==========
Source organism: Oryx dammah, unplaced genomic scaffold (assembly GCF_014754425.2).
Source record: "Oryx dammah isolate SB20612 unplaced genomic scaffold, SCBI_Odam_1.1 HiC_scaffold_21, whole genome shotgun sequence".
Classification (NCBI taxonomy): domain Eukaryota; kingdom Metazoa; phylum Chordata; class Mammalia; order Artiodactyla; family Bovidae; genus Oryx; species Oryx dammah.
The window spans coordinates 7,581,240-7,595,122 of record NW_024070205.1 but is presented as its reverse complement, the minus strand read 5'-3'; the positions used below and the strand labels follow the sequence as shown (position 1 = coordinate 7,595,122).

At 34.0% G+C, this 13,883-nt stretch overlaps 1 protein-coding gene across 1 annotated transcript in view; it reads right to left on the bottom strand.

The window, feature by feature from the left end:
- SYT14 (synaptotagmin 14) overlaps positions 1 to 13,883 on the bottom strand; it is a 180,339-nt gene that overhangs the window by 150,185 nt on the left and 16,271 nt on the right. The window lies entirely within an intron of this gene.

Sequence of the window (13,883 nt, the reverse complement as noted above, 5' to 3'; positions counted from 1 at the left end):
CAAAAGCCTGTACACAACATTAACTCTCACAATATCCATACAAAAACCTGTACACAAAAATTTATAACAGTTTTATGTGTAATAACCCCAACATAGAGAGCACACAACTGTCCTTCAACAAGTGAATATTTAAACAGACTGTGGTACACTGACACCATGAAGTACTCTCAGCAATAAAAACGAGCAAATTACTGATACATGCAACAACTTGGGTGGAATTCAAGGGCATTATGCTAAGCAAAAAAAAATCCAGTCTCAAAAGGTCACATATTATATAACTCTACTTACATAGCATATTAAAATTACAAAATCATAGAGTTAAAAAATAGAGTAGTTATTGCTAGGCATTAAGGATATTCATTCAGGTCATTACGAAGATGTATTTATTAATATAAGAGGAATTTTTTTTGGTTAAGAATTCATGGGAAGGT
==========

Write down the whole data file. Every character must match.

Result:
Source organism: Oryx dammah, unplaced genomic scaffold (assembly GCF_014754425.2).
Source record: "Oryx dammah isolate SB20612 unplaced genomic scaffold, SCBI_Odam_1.1 HiC_scaffold_21, whole genome shotgun sequence".
Classification (NCBI taxonomy): domain Eukaryota; kingdom Metazoa; phylum Chordata; class Mammalia; order Artiodactyla; family Bovidae; genus Oryx; species Oryx dammah.
The window spans coordinates 7,581,240-7,595,122 of record NW_024070205.1 but is presented as its reverse complement, the minus strand read 5'-3'; the positions used below and the strand labels follow the sequence as shown (position 1 = coordinate 7,595,122).

At 34.0% G+C, this 13,883-nt stretch overlaps 1 protein-coding gene across 1 annotated transcript in view; it reads right to left on the bottom strand.

The window, feature by feature from the left end:
- SYT14 (synaptotagmin 14) overlaps positions 1 to 13,883 on the bottom strand; it is a 180,339-nt gene that overhangs the window by 150,185 nt on the left and 16,271 nt on the right. The window lies entirely within an intron of this gene.

Sequence of the window (13,883 nt, the reverse complement as noted above, 5' to 3'; positions counted from 1 at the left end):
CAAAAGCCTGTACACAACATTAACTCTCACAATATCCATACAAAAACCTGTACACAAAAATTTATAACAGTTTTATGTGTAATAACCCCAACATAGAGAGCACACAACTGTCCTTCAACAAGTGAATATTTAAACAGACTGTGGTACACTGACACCATGAAGTACTCTCAGCAATAAAAACGAGCAAATTACTGATACATGCAACAACTTGGGTGGAATTCAAGGGCATTATGCTAAGCAAAAAAAAATCCAGTCTCAAAAGGTCACATATTATATAACTCTACTTACATAGCATATTAAAATTACAAAATCATAGAGTTAAAAAATAGAGTAGTTATTGCTAGGCATTAAGGATATTCATTCAGGTCATTACGAAGATGTATTTATTAATATAAGAGGAATTTTTTTTGGTTAAGAATTCATGGGAAGGT